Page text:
I always love the first week of June. Our son, Salvatore, was born on June 2nd. It’s a time of reflection. Of remembering the day, he was born, when we had farm animals in our backyard for his 3rd birthday, when he was obsessed with Pokémon. Salvatore turned 14 this June 2nd.
This time in quarantine with a teenager has had its moments, but I’ve treasured most of them. Teenagers are moody. They don’t like to talk. They are always hungry. I must be honest — when the school announced they were closing — I was a little worried. After all, I was used to our routine of school, work, homework, basketball practice and games. The quarantine meant being together 24/7. And by pure admission, I am a control freak and neurotic. Every sound, misplaced sock and even someone’s breathing bothers me. I was truly worried about my family’s well-being.
I’ve learned over the past three months that I do still have a moody teenager. Who is always hungry. But unlike our former “rushed” life, I’ve been able to eat breakfast and lunch with him. Chit-chat when he feels like it. Sneak a quick kiss on the head when he’s focused on an algebra problem. The greatest gift has been the ability to just “be” with him. Nothing fancy or planned. Just being with him day in and day out, helping him figure out some of his homework (not algebra), helping him work through his teenage angst and sometimes just leaving him alone to figure stuff out. The biggest gift has been the excess of time, simply the chance to be with him.
I’m a huge fan of podcasts especially Brene Brown’s Unlocking You. She recently interviewed author Celeste Ng, who wrote Little Fires Everywhere and Everything I Never Told You. Little Fires Everywhere was recently made into a series starring Reese Witherspoon and Kerry Washington. It’s on Hulu and Amazon Prime. It’s the story of a mom, Elena Richardson played by Reese Witherspoon, who is definitely a High Wire Woman and the mother of four. She is obsessed with perfection and doing it all, trying to balance her family life with her journalism career. Kerry Washington’s character Mia Warren is a complex single Mom with a varied past. Her daughter, Pearl, is the center of her life but they move around from town to town to support Mia’s art career.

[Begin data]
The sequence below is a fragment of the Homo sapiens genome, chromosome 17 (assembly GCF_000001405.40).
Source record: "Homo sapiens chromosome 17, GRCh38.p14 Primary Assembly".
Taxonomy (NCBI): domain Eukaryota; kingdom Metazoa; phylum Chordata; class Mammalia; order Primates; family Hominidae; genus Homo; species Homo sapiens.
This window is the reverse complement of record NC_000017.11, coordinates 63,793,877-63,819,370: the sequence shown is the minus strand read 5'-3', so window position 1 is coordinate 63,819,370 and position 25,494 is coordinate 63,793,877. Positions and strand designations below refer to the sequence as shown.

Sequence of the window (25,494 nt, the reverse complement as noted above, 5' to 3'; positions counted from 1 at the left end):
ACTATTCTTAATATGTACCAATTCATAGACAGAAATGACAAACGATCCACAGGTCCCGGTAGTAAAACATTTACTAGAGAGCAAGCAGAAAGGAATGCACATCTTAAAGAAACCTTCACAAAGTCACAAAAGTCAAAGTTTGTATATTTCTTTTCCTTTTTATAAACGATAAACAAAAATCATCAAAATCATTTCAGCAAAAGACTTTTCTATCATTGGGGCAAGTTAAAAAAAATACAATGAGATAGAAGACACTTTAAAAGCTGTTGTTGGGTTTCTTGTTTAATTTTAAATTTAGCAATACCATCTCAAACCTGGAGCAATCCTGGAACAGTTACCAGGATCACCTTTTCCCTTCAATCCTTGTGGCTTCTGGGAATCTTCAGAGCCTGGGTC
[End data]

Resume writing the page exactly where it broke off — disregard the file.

Brene Brown and Celeste Ng talked a lot about watching their kids grow up on the podcast. How the days seem long but the years are short. Brene read this quote from Little Fires Everywhere:
Parents, she thought, learned to survive touching their children less and less. As a baby Pearl had clung to her; she’d worn Pearl in a sling because whenever she’d set her down, Pearl would cry. There’d scarcely been a moment in the day when they had not been pressed together. As she got older, Perl would still cling to her mother’s leg, then her waist, then her hand, as if there was something in her mother she needed to absorb through the skin. Even when she had her own bed, she would often crawl into Mia’s in the middle of the night and burrow under the old patchwork quilt, and in the morning they would wake up tangled, Mia’s arm pinned beneath Pearl’s head, or Pearl’s legs thrown across Mia’s belly.
Now, as a teenager, Pearl’s caresses had become rare—a peck on the cheek, a one-armed, half-hearted hug—and all the more precious because of that. It was the way of things, Mia thought to herself, but how hard it was. The occasional embrace, a head leaned for just a moment on your shoulder, when what you really wanted more than anything was to press them to you and hold them so tight you fused together and could never be taken apart.
It was like training yourself to live on the smell of an apple alone, when what you really wanted was to devour it, to sink your teeth into it and consume it, seeds, core, and all.”
I was putting on makeup when I heard the last line and it literally stopped me in my tracks. And made me burst into tears. It perfectly described how it is watching your child develop into a teenager. The natural rejection—no more holding hands, snuggling endlessly, the plea to read one more book—those things that seem like nothing but really are everything. The things that we are forced to let go, without any notice. We never truly know when it will be the last time we will carry our child to bed or read them a bedtime story. They don’t announce “this is the last time ever I will let you do this.” If they did, we would surely savor that last moment for a few minutes longer.
Instead, we’re forced to train ourselves to keep our distance, remain caring and empathetic, but don’t hug or kiss too much, especially a teenager. Hearing these words finally normalized my feelings. The feelings of a mother of a teenager—one who no longer asks for a bedtime story, the one who has a mustache and scrappy beard, who is taller than his mother and father. This mom will always want to consume the entire apple but has learned that being near the “skin” of the apple, 24/7 during a world pandemic may just be the biggest gift.